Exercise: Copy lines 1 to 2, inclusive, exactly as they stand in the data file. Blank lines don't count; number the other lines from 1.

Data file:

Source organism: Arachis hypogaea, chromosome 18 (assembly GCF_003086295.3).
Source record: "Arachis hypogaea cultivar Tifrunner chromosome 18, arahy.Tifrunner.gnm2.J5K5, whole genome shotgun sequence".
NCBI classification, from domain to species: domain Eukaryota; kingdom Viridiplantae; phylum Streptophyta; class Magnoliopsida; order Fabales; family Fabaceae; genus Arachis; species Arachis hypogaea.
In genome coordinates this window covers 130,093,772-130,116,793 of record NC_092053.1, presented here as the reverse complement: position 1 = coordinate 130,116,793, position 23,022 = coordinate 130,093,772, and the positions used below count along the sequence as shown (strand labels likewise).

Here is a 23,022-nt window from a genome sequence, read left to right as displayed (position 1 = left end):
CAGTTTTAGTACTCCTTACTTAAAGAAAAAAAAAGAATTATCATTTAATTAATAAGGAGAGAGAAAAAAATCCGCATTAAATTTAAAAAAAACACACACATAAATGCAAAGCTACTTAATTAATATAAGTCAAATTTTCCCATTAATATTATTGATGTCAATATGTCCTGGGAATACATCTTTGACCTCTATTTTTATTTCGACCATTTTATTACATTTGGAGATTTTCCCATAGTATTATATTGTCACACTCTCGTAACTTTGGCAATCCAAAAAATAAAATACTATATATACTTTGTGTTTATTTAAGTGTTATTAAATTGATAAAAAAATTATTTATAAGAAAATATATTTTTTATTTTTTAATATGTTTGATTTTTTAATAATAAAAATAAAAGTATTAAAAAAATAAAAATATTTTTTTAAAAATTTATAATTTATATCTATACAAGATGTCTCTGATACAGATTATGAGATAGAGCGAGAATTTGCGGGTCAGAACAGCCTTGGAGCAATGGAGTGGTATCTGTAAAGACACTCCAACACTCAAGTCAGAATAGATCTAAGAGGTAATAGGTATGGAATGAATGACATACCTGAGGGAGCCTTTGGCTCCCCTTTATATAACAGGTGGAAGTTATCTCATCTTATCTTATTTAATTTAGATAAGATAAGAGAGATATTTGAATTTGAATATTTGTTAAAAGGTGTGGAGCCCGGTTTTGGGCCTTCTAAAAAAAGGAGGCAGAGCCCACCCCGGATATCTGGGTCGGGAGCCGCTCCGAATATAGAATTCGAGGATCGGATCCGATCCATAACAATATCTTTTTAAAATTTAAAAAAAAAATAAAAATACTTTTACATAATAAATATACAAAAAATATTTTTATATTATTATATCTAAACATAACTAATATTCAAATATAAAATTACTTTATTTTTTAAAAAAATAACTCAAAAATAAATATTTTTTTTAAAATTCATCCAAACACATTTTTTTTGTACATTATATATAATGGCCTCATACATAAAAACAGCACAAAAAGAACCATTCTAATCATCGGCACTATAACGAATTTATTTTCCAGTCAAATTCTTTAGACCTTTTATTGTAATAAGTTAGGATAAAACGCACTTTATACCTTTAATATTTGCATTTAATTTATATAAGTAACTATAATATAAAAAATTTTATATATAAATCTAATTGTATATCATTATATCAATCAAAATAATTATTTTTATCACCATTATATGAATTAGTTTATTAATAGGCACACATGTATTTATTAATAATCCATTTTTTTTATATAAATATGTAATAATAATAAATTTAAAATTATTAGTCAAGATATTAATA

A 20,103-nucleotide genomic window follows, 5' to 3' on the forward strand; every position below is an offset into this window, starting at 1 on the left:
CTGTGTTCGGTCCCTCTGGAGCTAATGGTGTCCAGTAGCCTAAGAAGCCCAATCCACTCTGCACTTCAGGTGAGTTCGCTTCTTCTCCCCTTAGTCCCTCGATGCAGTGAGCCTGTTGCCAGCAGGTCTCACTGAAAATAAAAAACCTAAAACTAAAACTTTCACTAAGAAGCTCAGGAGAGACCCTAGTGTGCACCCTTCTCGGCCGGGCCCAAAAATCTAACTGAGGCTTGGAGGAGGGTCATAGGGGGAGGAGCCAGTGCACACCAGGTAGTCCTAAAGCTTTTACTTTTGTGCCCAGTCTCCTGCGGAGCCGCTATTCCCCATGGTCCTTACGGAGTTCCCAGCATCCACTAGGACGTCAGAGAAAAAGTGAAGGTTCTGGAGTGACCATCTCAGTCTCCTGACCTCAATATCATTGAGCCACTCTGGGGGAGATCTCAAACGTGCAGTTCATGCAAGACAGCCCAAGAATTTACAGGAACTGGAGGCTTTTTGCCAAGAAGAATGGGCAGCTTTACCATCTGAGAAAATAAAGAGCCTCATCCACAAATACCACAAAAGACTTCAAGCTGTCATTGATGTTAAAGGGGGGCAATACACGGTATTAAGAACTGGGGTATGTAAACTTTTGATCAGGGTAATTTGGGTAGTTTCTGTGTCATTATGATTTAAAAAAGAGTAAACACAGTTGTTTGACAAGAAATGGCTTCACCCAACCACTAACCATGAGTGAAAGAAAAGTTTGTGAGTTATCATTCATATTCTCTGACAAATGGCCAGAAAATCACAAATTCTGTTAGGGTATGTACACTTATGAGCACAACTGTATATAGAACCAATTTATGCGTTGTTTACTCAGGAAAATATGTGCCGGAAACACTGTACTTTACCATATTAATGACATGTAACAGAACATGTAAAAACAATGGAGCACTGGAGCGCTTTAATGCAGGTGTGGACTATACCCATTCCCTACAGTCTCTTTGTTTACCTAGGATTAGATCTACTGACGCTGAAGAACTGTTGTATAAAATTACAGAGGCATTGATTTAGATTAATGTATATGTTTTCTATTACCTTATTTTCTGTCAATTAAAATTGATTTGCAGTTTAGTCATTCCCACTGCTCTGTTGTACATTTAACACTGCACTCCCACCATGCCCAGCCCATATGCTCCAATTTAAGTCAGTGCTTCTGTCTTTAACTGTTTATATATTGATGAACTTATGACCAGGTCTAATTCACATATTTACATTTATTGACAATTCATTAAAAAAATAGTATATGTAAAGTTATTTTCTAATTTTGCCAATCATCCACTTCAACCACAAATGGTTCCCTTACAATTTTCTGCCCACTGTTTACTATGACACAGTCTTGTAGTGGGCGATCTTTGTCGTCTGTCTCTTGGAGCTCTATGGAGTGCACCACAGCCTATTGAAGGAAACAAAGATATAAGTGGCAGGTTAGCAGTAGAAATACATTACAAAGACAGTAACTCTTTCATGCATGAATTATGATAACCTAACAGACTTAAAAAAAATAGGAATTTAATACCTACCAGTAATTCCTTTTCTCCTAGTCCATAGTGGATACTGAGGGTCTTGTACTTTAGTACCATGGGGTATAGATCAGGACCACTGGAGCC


Source organism: Arachis hypogaea, chromosome 18 (assembly GCF_003086295.3).
Source record: "Arachis hypogaea cultivar Tifrunner chromosome 18, arahy.Tifrunner.gnm2.J5K5, whole genome shotgun sequence".